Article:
Do not zoom when there is no need to
If you’re taking that lighthouse in a vast green field shot, for example, you don’t really have to zoom in to the lighthouse. The scene will come out better if you show it from afar because it will highlight the beauty of the place.
If you really need to take close up shots, go as close to the subject as you can (by walking towards it – use your feet) but do not use the zoom feature. Most of the time, your photos will end up pixelated or blurry – with terrible quality – when you do so because smartphone cameras don’t have a true zoom feature. It just enlarges the viewfinder.
Follow the rule of thirds
Compose your scene and then focus around 1/3 of it into the frame. This will be easier to do if you have the grid turned on. You can focus on the 1/3rd of the scene or on the bottom part of the scene. This will help you achieve an excellent composition.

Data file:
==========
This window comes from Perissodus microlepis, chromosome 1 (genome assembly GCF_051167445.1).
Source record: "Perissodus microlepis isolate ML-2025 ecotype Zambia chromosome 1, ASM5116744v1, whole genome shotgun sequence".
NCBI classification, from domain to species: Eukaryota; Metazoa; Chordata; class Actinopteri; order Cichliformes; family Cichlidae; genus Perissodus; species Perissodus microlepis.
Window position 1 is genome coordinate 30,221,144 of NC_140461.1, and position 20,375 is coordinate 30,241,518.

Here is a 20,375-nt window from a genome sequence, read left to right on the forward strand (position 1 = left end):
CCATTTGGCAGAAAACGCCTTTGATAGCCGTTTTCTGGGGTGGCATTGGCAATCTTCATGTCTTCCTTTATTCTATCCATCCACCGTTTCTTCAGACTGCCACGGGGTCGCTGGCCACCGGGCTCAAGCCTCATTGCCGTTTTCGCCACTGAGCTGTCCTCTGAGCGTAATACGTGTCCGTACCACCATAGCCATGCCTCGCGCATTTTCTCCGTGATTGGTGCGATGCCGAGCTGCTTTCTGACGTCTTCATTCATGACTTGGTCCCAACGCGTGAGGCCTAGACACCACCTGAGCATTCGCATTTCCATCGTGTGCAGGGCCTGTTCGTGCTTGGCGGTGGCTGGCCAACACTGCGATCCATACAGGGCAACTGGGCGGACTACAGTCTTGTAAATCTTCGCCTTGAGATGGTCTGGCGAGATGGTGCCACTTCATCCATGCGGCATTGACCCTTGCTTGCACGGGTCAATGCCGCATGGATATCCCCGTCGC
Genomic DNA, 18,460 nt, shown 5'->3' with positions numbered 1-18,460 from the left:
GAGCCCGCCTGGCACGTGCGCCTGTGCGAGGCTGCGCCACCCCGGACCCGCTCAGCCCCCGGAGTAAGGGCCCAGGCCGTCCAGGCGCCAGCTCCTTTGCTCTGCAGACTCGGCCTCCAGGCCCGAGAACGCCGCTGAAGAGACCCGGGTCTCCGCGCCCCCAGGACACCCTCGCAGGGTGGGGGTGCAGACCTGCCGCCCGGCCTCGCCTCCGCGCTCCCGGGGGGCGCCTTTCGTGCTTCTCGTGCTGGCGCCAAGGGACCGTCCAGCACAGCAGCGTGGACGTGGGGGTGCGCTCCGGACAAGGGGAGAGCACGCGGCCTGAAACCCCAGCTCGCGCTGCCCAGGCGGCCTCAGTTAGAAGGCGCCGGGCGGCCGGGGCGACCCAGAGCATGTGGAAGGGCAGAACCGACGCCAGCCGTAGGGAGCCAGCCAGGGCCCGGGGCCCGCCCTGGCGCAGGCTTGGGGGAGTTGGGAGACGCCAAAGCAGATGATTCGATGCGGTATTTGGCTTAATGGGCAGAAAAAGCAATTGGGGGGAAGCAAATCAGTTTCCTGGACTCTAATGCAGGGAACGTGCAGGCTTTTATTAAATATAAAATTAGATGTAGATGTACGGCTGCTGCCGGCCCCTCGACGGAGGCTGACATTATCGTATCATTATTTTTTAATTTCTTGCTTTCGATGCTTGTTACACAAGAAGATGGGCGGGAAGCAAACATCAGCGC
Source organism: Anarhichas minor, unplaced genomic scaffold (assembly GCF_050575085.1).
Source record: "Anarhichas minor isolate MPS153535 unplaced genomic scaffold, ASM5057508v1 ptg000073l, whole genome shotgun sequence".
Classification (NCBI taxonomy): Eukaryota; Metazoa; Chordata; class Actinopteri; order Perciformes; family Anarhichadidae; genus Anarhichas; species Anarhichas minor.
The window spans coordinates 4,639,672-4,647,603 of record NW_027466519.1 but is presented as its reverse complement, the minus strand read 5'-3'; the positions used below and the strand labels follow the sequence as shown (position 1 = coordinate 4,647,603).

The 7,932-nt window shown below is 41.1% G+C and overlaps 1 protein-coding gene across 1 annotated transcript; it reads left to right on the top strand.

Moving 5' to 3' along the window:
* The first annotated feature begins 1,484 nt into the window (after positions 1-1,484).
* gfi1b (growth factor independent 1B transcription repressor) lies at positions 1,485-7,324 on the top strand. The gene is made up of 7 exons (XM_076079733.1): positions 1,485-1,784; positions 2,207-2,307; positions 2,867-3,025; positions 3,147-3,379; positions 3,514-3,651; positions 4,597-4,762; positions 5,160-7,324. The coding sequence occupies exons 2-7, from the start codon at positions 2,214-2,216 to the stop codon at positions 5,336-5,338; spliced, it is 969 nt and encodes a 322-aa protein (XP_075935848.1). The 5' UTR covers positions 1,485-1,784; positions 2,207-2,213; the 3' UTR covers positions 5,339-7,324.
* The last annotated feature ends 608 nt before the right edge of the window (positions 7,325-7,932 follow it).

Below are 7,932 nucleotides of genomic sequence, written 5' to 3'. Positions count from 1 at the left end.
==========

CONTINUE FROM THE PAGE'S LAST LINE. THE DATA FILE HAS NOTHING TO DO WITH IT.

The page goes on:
Other tips and tricks that you should follow
- If your smartphone has a RAW shooting feature or app, use it; editing should be done after the shoot.
- Use a tripod to make sure your smartphone is stable.
- Try using some accessories like an add-on lens.
- Adjust exposure manually if possible.
- Do not hesitate to use camera apps that offer additional features.
- Take multiple shots – either to merge the images together in post, or just to ensure that you did get the shot you wanted.
- Have fun!
Anyone can take landscape photos using their smartphone, but it takes a lot of patience, practice, determination, and the willingness to improve and learn to take exceptional ones. The above-mentioned tips and tricks can help you do just that.